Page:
Neutron diffraction experiments determine the atomic and/or magnetic structure of a material. This technique can be applied to study crystalline solids, gasses, liquids or amorphous materials.
Neutron diffraction is a form of elastic scattering where the neutrons exiting the experiment have more or less the same energy as the incident neutrons. The technique is similar to X-ray diffraction but the different type of radiation gives complementary information. A sample to be examined is placed in a beam of thermal or cold neutrons and the intensity pattern around the sample gives information of the structure of the material.
Neutrons interact with matter differently than x-rays. X-rays interact primarily with the electron cloud surrounding each atom. The contribution to the diffracted x-ray intensity is therefore larger for atoms with a large atomic number (Z) than it is for atoms with a small Z. On the other hand, neutrons interact directly with the nucleus of the atom, and the contribution to the diffracted intensity is different for each isotope; for example, regular hydrogen and deuterium contribute differently. It is also often the case that light (low Z) atoms contribute strongly to the diffracted intensity even in the presence of large Z atoms. The scattering length varies from isotope to isotope rather than linearly with the atomic number. An element like Vanadium is a strong scatterer of X-rays, but its nuclei hardly scatter neutrons, which is why it often used as a container material. Non-magnetic neutron diffraction is directly sensitive to the positions of the nuclei of the atoms.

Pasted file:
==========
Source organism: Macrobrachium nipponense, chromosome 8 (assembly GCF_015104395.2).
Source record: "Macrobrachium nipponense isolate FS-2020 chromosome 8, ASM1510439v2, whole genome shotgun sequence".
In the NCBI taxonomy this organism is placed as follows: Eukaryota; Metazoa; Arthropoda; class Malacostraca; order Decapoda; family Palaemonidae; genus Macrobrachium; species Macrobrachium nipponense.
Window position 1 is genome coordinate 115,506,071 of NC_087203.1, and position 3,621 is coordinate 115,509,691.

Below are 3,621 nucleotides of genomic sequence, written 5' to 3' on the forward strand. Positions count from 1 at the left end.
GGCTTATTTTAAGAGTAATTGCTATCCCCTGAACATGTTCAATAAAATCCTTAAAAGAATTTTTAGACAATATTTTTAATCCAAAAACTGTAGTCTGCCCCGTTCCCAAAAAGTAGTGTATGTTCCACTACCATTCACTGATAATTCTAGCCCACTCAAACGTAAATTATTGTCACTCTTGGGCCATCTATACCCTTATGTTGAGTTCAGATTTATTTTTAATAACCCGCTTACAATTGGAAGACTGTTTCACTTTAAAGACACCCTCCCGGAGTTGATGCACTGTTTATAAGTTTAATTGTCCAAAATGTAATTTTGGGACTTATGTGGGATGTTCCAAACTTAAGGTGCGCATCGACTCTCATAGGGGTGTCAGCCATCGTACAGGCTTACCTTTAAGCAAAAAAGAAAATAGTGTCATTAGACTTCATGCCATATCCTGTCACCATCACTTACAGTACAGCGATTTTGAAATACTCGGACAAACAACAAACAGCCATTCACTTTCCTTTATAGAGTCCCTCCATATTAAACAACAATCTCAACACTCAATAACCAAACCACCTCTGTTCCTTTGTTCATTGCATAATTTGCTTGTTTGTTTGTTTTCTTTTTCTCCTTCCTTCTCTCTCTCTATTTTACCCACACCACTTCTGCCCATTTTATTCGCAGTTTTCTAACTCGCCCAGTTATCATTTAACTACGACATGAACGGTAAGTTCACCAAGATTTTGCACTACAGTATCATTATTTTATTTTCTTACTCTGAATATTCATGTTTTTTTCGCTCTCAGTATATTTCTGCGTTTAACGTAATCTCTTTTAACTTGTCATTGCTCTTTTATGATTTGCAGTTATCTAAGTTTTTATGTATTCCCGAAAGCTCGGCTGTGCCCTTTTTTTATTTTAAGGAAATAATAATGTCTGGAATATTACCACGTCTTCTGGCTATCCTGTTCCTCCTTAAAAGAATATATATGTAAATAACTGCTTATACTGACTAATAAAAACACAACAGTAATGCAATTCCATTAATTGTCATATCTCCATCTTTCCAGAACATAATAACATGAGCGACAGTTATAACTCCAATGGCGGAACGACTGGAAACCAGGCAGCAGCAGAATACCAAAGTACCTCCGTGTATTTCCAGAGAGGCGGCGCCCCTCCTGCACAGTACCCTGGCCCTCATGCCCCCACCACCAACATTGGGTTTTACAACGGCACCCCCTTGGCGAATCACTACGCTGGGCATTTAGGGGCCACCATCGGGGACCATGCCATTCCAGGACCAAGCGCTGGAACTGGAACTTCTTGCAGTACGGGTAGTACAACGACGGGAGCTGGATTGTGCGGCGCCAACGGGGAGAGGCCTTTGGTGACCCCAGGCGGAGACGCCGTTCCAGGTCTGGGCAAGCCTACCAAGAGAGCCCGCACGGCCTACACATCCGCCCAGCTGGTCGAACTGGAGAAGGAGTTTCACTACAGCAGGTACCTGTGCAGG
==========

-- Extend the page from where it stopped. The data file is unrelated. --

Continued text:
A major difference with X-rays is that the scattering is mostly due to the tiny nuclei of the atoms. That means that there is no need for an atomic form factor to describe the shape of the electron cloud of the atom and the scattering power of an atom does not fall off with the scattering angle as it does for X-rays. Diffractograms therefore can show strong well defined diffraction peaks even at high angles, particularly if the experiment is done at low temperatures. Many neutron sources are equipped with liquid helium cooling systems that allow to collect data at temperatures down to 4.2K. The superb high angle (i.e. high resolution) information means that the data can give very precise values for the atomic positions in the structure. On the other hand, Fourier maps (and to a lesser extent difference Fourier maps) derived from neutron data suffer from series termination errors, sometimes so much that the results are meaningless.
Although neutrons are uncharged, they carry a spin, and therefore interact with magnetic moments, including those arising from the electron cloud around an atom. Neutron diffraction can therefore reveal the microscopic magnetic structure of a material.
Magnetic scattering does require an atomic form factor as it is caused by the much larger electron cloud around the tiny nucleus. The intensity of the magnetic contribution to the diffraction peaks will therefore dwindle towards higher angles.